Friday, 10 April 2015

This 5 Minute Test Will Reveal Your Innermost Thoughts


Let’s play a quick game.

Picture a desert stretching out as far far far as your eyes can see. Within this desert is a cube. Describe the cube. What does it look like? How large is the cube? What’s it made of? And where in the desert is the cube No right answers and no wrong answers. You can’t lose the game! Feel free to take a moment before you continue.
So there you are in the desert with your cube. Along with the cube, you notice a ladder. Now, describe the ladder. How big is it? Where is it in relation to the cube? What is it made out of? Again, take a moment to think before you continue.
Now within this desert that contains a ladder and a cube is now a horse. It may very well be a horse with no name. Now, describe the horse. Where is the horse? What’s it doing? Is it going anywhere or staying put?
We’re almost done. Now, you see flowers. Describe the flowers. How many are there? What do they look like? Where are they in relation to the other objects? Last question. There’s a storm. What’s the storm like? Is it near? Far? What kind of storm is it? Does it impact any of the other objects in the desert?

Now, for the fun part… the results!

The cube represents your ego! 

The size of the cube is the size of your ego. If you pictured a big cube, you’re probably pretty sure of yourself. If it was a smaller cube, maybe not so much. If the cube was in the sand, you’re probably pretty down to Earth. If it was in the sky, you might have your head in the clouds. If your cube was transparent, you might be easy to see through. If it was opaque, you might be hard to read. Here’s something interesting: mine was an ice cube. Is my ego melting?

The ladder represents your friends. 

Is it leaning on the cube? Your friends depend on you. Is the latter short or tall? Is it weak or strong? Is it upright or laying down? You can draw your own conclusions from here.

The horse is your dream partner. 

It tells you a lot about what you want. Some see a workhorse, others see a unicorn. You can make of that what you will.

The flowers are your children. 

The number of flowers you saw may indicate whether or not you’ll have one, a few, more many. In my case? I chose not to see any flowers. This desert is barren. That ought to tell you something.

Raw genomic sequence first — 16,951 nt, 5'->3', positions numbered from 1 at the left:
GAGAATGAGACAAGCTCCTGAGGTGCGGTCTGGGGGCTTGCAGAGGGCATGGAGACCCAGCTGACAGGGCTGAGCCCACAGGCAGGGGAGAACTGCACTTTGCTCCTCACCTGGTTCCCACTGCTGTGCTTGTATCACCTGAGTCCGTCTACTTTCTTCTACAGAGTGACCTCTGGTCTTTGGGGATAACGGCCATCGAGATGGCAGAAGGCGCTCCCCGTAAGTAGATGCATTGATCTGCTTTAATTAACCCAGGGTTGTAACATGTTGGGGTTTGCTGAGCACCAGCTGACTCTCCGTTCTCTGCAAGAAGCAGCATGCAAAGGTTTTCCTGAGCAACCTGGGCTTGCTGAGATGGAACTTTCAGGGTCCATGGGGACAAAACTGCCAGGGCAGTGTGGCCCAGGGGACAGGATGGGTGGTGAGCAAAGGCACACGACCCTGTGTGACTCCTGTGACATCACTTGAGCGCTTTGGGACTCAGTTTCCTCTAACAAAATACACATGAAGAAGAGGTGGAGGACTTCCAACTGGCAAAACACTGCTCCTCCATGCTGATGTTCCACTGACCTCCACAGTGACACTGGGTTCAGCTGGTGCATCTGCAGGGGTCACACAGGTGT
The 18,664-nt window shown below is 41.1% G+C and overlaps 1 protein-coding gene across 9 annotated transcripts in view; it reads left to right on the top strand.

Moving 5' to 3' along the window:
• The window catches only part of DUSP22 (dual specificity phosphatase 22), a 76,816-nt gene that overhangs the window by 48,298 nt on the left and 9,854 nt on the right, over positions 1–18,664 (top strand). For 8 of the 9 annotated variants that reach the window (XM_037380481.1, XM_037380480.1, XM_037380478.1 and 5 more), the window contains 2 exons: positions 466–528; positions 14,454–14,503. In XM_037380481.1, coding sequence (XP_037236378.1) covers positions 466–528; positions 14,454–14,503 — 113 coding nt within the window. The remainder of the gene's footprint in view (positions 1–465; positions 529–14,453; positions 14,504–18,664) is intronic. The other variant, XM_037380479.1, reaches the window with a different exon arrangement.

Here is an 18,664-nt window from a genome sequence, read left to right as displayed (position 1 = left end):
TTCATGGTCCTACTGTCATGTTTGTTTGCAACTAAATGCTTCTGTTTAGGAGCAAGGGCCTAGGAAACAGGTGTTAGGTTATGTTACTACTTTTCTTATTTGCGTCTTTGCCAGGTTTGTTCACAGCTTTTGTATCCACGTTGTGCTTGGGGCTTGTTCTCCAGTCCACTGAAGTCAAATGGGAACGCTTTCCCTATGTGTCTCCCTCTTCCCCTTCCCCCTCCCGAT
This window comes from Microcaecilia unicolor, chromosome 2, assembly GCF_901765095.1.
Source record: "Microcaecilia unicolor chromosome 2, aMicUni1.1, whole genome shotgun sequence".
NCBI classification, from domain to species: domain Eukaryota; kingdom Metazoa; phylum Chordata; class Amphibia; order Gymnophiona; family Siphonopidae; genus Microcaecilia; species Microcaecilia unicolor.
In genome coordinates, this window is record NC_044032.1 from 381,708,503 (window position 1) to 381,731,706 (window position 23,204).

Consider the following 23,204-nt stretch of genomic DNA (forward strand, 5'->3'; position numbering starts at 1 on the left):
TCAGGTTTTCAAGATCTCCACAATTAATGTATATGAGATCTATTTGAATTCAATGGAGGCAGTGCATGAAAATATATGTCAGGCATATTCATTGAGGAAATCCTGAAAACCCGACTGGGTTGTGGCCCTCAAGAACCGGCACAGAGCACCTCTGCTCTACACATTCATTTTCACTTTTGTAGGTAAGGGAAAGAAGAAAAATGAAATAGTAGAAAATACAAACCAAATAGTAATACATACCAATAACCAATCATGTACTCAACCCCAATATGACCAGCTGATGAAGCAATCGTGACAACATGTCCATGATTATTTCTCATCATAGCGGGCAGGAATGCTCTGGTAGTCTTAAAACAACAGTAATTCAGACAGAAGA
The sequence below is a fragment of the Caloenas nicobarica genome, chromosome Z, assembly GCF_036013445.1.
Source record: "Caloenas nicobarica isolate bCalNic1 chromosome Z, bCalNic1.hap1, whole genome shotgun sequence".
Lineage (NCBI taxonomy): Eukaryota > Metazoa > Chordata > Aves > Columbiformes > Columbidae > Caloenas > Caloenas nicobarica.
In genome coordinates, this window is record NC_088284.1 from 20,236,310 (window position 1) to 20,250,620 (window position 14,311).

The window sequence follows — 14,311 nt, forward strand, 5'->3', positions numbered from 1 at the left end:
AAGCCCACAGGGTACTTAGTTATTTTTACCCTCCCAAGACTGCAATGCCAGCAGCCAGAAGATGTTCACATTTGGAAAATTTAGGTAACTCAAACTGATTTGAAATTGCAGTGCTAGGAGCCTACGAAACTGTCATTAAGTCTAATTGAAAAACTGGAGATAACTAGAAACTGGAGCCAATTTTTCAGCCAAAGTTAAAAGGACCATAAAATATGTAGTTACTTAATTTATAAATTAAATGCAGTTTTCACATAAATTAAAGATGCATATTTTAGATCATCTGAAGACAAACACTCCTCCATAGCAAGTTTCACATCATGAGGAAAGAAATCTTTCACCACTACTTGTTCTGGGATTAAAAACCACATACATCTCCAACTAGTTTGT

The storm is a threat. 

Is it huge? Is it thunderous? Near or far? You can likely find your own meaning in it.
Now try playing with a friend!

Tuesday, 7 April 2015

This new aluminium battery can charge your phone in 60 seconds

 A new rechargeable aluminium battery has been developed by researchers in the US, and they’re saying the prototype can charge a smartphone in 60 seconds, plus it’s more environmentally friendly, durable, and cheaper than anything currently on the market. And it won’t spontaneously burst into flames like certain widely used lithium-ion batteries are capable of...
"We have developed a rechargeable aluminium battery that may replace existing storage devices, such as alkaline batteries, which are bad for the environment, and lithium-ion batteries, which occasionally burst into flames," said one of the team, chemist Hongjie Dai from Stanford University, in a press release. "Our new battery won't catch fire, even if you drill through it."
The new technology has done something scientists around the world have been chasing for decades - it puts aluminium to good use in the high-demand battery industry. The pros for aluminium are many, including its cheapness, availability, low-flammability, and high-charge storage capacity. But the challenge in building a viable aluminium battery has been in finding a material for the cathode - the device through which the electrical current flows - that can produce enough voltage to sustain it across a whole lot of charges.
Fortunately for the Stanford team, they found the perfect material... by accident. "People have tried different kinds of materials for the cathode," said Dai. "We accidentally discovered that a simple solution is to use graphite, which is basically carbon. In our study, we identified a few types of graphite material that give us very good performance." 
The team figured out that if they placed an aluminium anode - the part through which the electrical current enters the device - together with an graphite cathode, in a solution of iconic liquid electrolyte. This arrangement was then placed inside a flexible, polymer-coated pouch, which means it could be installed in a flexible and bendy device.